Christian Magoon: Health Care Legislation A Boon For Discerning ETF Investors

March 24, 2010

The former president of Claymore takes measure of new
health care legislation, and says careful ETF investors have the best tools around to profit from the upheaval.

Christian Magoon is the former president of Claymore Securities and a widely recognized expert on exchange-traded funds. He now runs Magoon Capital, a Wheaton, Ill.-based ETF consulting firm that has clients worldwide. During his career, he’s been behind the launch of 40 ETFs and 100 unit investment trusts, and raised over $40 billion. At Claymore he built a company known for many “firsts” in the U.S. ETF industry, including funds focused on the BRIC countries (Brazil, China, India and Russia); solar energy, water and shipping.

Following passage of landmark
U.S. health care legislation, Magoon discussed with’s Cinthia Murphy what the bill will mean for health care providers, drug companies and insurers, and how investors should prepare for the upcoming changes. Much of the reaction to the new health care bill is that it will help health care businesses and ultimately result in stronger returns for health care ETFs. Is it that simple?

Magoon: I don’t think it’s that simple. It really depends on what area within the sector you are looking at; we have insurers, pharmaceuticals, biotech companies, medical devices, etc.

The overall great news is that the bill did not include a government-run public option, which was the industry’s biggest concern in terms of competition. It’s also generally good news that there will be a lot more customers—at least 30 million more people—who will now be covered, so there will be a significant jump in volume.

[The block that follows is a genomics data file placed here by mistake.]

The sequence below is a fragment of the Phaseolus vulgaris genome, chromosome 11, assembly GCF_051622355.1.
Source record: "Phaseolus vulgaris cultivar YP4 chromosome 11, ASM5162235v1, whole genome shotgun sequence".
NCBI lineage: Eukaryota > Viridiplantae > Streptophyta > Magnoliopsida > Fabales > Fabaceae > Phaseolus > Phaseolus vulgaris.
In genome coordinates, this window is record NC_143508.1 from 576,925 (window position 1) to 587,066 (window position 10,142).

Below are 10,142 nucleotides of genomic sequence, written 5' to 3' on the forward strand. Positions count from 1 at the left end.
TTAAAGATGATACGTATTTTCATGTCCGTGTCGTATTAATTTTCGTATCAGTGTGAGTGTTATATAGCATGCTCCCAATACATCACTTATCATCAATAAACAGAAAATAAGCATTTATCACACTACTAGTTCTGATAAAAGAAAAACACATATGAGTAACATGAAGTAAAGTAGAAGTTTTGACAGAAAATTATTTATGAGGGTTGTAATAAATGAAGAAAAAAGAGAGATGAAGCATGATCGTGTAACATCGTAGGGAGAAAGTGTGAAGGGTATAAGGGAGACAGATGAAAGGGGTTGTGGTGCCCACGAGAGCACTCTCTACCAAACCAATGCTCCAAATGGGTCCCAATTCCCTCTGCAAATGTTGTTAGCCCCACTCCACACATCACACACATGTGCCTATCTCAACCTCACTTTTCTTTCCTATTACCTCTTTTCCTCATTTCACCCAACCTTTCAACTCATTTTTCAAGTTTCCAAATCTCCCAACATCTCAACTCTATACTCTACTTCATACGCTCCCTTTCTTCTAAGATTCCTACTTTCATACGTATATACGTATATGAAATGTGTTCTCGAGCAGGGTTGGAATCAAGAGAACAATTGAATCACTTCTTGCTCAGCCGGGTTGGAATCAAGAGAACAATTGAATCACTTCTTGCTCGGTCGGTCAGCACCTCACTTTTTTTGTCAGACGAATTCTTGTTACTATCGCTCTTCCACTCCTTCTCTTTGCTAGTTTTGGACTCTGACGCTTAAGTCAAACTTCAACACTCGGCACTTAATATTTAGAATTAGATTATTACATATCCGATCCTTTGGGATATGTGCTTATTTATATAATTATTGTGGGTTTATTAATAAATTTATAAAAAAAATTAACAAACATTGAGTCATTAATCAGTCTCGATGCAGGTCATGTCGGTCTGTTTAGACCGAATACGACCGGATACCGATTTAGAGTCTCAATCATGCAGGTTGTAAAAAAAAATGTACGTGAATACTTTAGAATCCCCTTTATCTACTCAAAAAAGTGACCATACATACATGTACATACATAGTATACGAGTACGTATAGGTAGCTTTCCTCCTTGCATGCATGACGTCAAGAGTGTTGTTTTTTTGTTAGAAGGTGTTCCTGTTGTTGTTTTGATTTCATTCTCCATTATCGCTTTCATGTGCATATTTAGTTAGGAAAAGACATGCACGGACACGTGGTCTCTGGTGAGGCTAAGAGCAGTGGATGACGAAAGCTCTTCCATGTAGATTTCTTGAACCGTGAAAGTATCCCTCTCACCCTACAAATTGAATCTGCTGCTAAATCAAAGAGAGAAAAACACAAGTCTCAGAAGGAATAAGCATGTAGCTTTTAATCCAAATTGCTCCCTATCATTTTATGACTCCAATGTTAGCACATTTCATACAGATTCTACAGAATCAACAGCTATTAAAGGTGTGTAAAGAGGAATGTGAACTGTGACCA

But there’s a toll for these companies as well, because despite the bigger volume, margins are going to shrink. Insurance companies will for sure see the biggest toll. Let’s talk about the subsectors, then. Which ones are coming out ahead on the heels of the legislation?

Magoon: Pharmaceutical and biotech names are definitely the leaders. They were able to avoid the price controls they feared. Despite some expected increase in fees and taxes, they will benefit directly from more people going to doctors and getting prescriptions than, say, insurance companies as pharmaceutical companies gave up less profit potential.

Insurance names, though, were hit the hardest with more rules and regulations than any other subsector. Going forward, the government will be paying less for private Medicare Advantage plans. There are policy premium increase limits and pre-existing health condition coverage mandates that will take effect that will force insurers to revisit pricing structures. The rules will definitely compress their profitability.

But it’s important to note that most of the new regulations will not take effect until 2014, so it’s going to be a while before investors know exactly how insurance companies will respond to these news rules. Does that mean there’s a short- and a long-term strategy to play this legislation?

Magoon: Absolutely. Right now what we are seeing is a relief rally that has pushed all these health care ETFs up. But investors need to be cautious. In the near term, betting on biotech companies is the best bet, as they have the most positive momentum, with ETFs in that subsector hitting multiyear highs. Those companies have a lot of products and solutions in the pipeline, and ongoing merger and acquisition activities led by pharmaceutical companies are likely to continue.

It’s almost as if the more established and stable parents, pharmaceutical companies, are buying the innovative technology of their teenage children, the biotech names. I believe that strong momentum should remain in place in the near term. But in the longer term, pharmaceuticals should outperform biotech names as they integrate their biotech acquisitions into their strong distribution-based businesses, utilize the protections they received from biotech generics in the recent bill, and take advantage of the larger pool of insured in
. In my belief, insurance companies are a distant third in both scenarios due to all the uncertainty surrounding them.



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